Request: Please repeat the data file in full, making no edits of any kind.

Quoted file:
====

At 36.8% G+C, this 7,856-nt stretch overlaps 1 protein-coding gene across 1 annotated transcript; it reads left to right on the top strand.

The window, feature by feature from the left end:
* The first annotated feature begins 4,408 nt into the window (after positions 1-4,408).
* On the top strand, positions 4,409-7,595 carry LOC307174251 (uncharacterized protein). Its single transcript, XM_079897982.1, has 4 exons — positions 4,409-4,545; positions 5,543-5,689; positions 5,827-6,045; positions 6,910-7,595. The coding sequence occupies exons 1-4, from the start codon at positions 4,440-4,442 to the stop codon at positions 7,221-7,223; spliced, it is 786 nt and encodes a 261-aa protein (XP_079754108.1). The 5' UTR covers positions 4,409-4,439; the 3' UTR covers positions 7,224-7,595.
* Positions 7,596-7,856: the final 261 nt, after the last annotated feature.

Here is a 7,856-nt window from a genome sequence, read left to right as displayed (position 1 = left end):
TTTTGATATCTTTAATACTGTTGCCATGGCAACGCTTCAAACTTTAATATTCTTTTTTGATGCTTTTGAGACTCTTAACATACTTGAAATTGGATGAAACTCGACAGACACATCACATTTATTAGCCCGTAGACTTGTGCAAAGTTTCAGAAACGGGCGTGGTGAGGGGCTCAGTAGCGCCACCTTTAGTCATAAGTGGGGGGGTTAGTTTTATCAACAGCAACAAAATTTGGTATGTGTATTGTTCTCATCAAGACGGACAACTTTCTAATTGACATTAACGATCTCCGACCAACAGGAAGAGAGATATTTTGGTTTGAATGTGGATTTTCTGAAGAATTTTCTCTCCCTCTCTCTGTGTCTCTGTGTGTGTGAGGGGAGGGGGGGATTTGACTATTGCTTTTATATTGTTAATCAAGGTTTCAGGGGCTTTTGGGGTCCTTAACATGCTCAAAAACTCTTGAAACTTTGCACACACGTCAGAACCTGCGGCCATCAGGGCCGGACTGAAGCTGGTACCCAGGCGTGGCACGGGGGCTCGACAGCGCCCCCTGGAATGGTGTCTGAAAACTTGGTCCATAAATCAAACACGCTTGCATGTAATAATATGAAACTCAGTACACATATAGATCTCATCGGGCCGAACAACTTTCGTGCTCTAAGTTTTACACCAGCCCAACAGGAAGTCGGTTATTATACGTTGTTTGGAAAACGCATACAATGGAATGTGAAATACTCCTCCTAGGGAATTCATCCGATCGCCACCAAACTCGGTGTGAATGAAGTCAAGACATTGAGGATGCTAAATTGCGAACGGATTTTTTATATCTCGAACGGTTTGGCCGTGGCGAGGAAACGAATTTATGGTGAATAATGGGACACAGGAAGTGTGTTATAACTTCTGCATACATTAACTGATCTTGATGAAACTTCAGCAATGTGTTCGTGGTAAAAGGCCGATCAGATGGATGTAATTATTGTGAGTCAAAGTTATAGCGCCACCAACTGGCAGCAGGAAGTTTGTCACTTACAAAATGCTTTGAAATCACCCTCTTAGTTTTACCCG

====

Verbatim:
At 36.8% G+C, this 7,856-nt stretch overlaps 1 protein-coding gene across 1 annotated transcript; it reads left to right on the top strand.

The window, feature by feature from the left end:
* The first annotated feature begins 4,408 nt into the window (after positions 1-4,408).
* On the top strand, positions 4,409-7,595 carry LOC307174251 (uncharacterized protein). Its single transcript, XM_079897982.1, has 4 exons — positions 4,409-4,545; positions 5,543-5,689; positions 5,827-6,045; positions 6,910-7,595. The coding sequence occupies exons 1-4, from the start codon at positions 4,440-4,442 to the stop codon at positions 7,221-7,223; spliced, it is 786 nt and encodes a 261-aa protein (XP_079754108.1). The 5' UTR covers positions 4,409-4,439; the 3' UTR covers positions 7,224-7,595.
* Positions 7,596-7,856: the final 261 nt, after the last annotated feature.

Here is a 7,856-nt window from a genome sequence, read left to right as displayed (position 1 = left end):
TTTTGATATCTTTAATACTGTTGCCATGGCAACGCTTCAAACTTTAATATTCTTTTTTGATGCTTTTGAGACTCTTAACATACTTGAAATTGGATGAAACTCGACAGACACATCACATTTATTAGCCCGTAGACTTGTGCAAAGTTTCAGAAACGGGCGTGGTGAGGGGCTCAGTAGCGCCACCTTTAGTCATAAGTGGGGGGGTTAGTTTTATCAACAGCAACAAAATTTGGTATGTGTATTGTTCTCATCAAGACGGACAACTTTCTAATTGACATTAACGATCTCCGACCAACAGGAAGAGAGATATTTTGGTTTGAATGTGGATTTTCTGAAGAATTTTCTCTCCCTCTCTCTGTGTCTCTGTGTGTGTGAGGGGAGGGGGGGATTTGACTATTGCTTTTATATTGTTAATCAAGGTTTCAGGGGCTTTTGGGGTCCTTAACATGCTCAAAAACTCTTGAAACTTTGCACACACGTCAGAACCTGCGGCCATCAGGGCCGGACTGAAGCTGGTACCCAGGCGTGGCACGGGGGCTCGACAGCGCCCCCTGGAATGGTGTCTGAAAACTTGGTCCATAAATCAAACACGCTTGCATGTAATAATATGAAACTCAGTACACATATAGATCTCATCGGGCCGAACAACTTTCGTGCTCTAAGTTTTACACCAGCCCAACAGGAAGTCGGTTATTATACGTTGTTTGGAAAACGCATACAATGGAATGTGAAATACTCCTCCTAGGGAATTCATCCGATCGCCACCAAACTCGGTGTGAATGAAGTCAAGACATTGAGGATGCTAAATTGCGAACGGATTTTTTATATCTCGAACGGTTTGGCCGTGGCGAGGAAACGAATTTATGGTGAATAATGGGACACAGGAAGTGTGTTATAACTTCTGCATACATTAACTGATCTTGATGAAACTTCAGCAATGTGTTCGTGGTAAAAGGCCGATCAGATGGATGTAATTATTGTGAGTCAAAGTTATAGCGCCACCAACTGGCAGCAGGAAGTTTGTCACTTACAAAATGCTTTGAAATCACCCTCTTAGTTTTACCCG